At a recent meeting of a trade group, the lunch time speaker was Mac Fulfer, a lawyer and professional face reader. So what is a face reader and why am I talking about it in a blog about negotiation skills. Mr. Fulfer contends that there are about 150 facial characteristics that can be read to learn useful insights about a person. Before you scoff at this as a simple parlor trick, I spoke to nearly a dozen people who had been “read” by Mr. Fulfer and all were amazed at how much he knew about their personality and how they approach problems or projects or their careers etc. I had my face read and am unable to dismiss this system as a gimmick.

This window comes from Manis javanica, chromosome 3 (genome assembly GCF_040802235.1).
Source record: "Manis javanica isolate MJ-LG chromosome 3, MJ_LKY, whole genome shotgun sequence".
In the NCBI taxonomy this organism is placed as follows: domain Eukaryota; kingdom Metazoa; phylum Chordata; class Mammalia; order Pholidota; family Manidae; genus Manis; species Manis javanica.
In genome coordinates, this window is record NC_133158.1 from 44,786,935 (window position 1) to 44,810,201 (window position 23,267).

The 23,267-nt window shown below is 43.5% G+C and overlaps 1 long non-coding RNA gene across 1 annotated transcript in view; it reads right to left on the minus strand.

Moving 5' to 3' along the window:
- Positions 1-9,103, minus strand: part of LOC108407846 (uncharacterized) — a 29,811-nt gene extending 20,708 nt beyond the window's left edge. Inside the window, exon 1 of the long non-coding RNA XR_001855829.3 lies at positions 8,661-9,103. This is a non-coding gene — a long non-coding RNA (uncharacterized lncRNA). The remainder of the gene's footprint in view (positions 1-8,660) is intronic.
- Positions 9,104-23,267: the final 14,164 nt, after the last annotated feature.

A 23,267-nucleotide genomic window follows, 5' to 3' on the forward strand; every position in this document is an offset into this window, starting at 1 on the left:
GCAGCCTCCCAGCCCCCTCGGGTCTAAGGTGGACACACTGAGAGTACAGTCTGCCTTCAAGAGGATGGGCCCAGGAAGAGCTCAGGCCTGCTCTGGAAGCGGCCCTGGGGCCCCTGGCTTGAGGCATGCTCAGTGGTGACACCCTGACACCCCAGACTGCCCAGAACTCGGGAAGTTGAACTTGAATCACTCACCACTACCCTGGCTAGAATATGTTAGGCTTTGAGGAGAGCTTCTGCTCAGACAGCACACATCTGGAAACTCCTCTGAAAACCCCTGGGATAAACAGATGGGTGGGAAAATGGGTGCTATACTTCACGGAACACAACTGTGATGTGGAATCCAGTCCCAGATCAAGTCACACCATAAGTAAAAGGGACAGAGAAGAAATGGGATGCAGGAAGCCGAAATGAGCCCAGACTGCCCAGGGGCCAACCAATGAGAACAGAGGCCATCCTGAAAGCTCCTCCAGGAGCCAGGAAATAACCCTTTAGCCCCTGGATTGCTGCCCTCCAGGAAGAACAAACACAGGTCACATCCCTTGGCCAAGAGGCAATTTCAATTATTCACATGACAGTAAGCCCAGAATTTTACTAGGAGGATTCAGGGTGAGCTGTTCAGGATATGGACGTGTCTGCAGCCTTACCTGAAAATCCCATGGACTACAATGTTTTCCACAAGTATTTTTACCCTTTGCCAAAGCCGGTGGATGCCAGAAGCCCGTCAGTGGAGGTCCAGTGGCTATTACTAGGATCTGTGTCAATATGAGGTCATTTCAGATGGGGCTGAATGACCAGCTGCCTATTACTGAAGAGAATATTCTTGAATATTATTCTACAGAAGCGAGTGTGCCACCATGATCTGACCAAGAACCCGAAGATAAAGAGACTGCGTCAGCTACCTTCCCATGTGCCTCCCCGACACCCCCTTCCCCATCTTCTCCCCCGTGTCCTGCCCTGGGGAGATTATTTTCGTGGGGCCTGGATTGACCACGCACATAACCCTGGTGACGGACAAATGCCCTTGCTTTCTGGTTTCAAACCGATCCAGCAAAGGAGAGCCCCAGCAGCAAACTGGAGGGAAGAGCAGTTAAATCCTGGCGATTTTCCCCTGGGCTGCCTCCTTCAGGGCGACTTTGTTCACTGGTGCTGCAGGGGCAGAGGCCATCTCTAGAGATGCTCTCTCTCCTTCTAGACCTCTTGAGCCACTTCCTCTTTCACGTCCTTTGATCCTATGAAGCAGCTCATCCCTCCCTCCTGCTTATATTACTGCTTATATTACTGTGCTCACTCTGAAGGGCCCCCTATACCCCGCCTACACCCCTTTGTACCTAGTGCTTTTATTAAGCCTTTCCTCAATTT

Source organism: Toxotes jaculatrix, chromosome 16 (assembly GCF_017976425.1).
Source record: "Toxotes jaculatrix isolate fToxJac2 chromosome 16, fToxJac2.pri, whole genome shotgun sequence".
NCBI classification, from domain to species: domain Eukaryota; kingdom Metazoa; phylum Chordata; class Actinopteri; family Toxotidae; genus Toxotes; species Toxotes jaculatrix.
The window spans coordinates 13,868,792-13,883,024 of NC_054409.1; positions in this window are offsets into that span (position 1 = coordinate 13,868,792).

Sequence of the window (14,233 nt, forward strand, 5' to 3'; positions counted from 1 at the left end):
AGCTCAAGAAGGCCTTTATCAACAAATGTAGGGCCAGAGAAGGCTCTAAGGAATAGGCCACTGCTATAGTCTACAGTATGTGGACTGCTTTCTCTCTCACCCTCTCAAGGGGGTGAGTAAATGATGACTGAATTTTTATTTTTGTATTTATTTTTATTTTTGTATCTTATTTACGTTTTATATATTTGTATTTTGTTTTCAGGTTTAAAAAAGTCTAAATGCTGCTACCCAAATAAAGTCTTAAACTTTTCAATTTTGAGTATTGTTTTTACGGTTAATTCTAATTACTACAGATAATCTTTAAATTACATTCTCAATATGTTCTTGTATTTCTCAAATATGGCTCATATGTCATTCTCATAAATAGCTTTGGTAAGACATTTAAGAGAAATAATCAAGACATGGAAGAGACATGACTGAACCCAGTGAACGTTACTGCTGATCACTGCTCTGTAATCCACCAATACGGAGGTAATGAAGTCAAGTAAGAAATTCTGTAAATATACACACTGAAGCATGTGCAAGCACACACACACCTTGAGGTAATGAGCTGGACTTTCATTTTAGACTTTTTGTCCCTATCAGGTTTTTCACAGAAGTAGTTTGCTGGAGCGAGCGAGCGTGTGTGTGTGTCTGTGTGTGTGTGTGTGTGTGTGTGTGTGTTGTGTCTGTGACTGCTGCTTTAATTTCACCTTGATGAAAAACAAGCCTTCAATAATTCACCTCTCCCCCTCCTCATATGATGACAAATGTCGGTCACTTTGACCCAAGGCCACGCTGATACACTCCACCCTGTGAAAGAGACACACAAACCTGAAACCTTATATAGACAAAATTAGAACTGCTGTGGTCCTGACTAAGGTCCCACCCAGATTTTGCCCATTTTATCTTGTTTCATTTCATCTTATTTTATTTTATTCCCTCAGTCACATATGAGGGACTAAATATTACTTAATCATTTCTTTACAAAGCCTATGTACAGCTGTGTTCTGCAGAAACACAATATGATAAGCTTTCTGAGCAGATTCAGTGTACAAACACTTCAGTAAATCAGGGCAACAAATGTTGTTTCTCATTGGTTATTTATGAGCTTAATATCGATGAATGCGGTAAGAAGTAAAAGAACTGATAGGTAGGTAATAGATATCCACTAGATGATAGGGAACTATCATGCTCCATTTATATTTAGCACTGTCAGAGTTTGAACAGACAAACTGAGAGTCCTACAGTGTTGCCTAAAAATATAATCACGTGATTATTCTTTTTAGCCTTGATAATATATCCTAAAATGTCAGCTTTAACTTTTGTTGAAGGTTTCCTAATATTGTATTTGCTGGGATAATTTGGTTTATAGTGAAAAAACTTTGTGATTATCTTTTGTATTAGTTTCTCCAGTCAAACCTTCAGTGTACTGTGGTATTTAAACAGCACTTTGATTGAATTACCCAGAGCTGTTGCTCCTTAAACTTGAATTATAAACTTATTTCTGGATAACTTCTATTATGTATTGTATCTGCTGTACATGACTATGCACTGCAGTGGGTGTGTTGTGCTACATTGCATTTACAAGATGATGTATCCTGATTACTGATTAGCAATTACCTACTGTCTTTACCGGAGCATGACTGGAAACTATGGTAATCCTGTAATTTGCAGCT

So why should a mediator or negotiator care? Without training I do not know how useful learning to read faces could be in face to face negotiations but don’t we all read people through our untrained filters every day. Why do we naturally trust some people and others have to prove themselves? What if it was possible to learn a systematic method for reading faces and body language. As lawyers and negotiators we should not only listen to what the other side is saying but how it is being said.
What are the implications for mediation? The standard formula for mediation is a relatively brief general session followed by private sessions where the parties do not face each other. Should we, as mediators, force more face to face negotiation? Although the implications of systematized face or body language reading are not clear, I know enough to never play poker with Mac Fulfer.